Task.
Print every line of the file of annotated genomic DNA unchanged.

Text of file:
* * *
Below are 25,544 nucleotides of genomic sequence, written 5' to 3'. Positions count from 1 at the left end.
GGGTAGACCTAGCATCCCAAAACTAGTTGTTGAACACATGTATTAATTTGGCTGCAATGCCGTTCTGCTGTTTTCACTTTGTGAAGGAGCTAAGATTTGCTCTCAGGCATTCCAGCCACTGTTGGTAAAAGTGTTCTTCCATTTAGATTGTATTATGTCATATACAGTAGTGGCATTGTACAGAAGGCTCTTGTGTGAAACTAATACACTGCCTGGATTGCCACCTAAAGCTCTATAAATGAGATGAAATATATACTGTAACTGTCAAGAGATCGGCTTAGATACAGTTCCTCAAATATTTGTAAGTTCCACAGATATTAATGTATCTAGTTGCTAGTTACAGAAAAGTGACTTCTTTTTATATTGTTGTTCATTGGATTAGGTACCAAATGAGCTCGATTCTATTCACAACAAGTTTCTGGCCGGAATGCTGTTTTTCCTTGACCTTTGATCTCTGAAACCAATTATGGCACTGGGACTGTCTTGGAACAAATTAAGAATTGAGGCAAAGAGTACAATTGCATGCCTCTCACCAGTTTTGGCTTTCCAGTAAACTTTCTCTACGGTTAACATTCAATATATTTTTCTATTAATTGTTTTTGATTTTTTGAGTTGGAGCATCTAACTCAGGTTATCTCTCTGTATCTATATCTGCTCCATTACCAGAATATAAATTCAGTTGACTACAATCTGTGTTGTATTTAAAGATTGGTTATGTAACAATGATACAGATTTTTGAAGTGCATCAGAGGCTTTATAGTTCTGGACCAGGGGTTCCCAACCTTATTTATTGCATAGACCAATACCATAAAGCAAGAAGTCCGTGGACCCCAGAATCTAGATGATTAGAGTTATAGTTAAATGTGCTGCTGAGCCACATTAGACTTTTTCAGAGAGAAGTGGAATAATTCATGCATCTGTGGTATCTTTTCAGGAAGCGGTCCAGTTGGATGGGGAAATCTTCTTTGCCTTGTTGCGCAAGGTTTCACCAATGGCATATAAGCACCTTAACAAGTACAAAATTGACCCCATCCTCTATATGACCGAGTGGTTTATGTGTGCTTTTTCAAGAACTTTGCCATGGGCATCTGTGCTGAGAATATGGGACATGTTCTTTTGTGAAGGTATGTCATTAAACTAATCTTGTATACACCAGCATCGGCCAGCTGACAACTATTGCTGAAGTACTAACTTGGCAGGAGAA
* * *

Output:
Below are 25,544 nucleotides of genomic sequence, written 5' to 3'. Positions count from 1 at the left end.
GGGTAGACCTAGCATCCCAAAACTAGTTGTTGAACACATGTATTAATTTGGCTGCAATGCCGTTCTGCTGTTTTCACTTTGTGAAGGAGCTAAGATTTGCTCTCAGGCATTCCAGCCACTGTTGGTAAAAGTGTTCTTCCATTTAGATTGTATTATGTCATATACAGTAGTGGCATTGTACAGAAGGCTCTTGTGTGAAACTAATACACTGCCTGGATTGCCACCTAAAGCTCTATAAATGAGATGAAATATATACTGTAACTGTCAAGAGATCGGCTTAGATACAGTTCCTCAAATATTTGTAAGTTCCACAGATATTAATGTATCTAGTTGCTAGTTACAGAAAAGTGACTTCTTTTTATATTGTTGTTCATTGGATTAGGTACCAAATGAGCTCGATTCTATTCACAACAAGTTTCTGGCCGGAATGCTGTTTTTCCTTGACCTTTGATCTCTGAAACCAATTATGGCACTGGGACTGTCTTGGAACAAATTAAGAATTGAGGCAAAGAGTACAATTGCATGCCTCTCACCAGTTTTGGCTTTCCAGTAAACTTTCTCTACGGTTAACATTCAATATATTTTTCTATTAATTGTTTTTGATTTTTTGAGTTGGAGCATCTAACTCAGGTTATCTCTCTGTATCTATATCTGCTCCATTACCAGAATATAAATTCAGTTGACTACAATCTGTGTTGTATTTAAAGATTGGTTATGTAACAATGATACAGATTTTTGAAGTGCATCAGAGGCTTTATAGTTCTGGACCAGGGGTTCCCAACCTTATTTATTGCATAGACCAATACCATAAAGCAAGAAGTCCGTGGACCCCAGAATCTAGATGATTAGAGTTATAGTTAAATGTGCTGCTGAGCCACATTAGACTTTTTCAGAGAGAAGTGGAATAATTCATGCATCTGTGGTATCTTTTCAGGAAGCGGTCCAGTTGGATGGGGAAATCTTCTTTGCCTTGTTGCGCAAGGTTTCACCAATGGCATATAAGCACCTTAACAAGTACAAAATTGACCCCATCCTCTATATGACCGAGTGGTTTATGTGTGCTTTTTCAAGAACTTTGCCATGGGCATCTGTGCTGAGAATATGGGACATGTTCTTTTGTGAAGGTATGTCATTAAACTAATCTTGTATACACCAGCATCGGCCAGCTGACAACTATTGCTGAAGTACTAACTTGGCAGGAGAA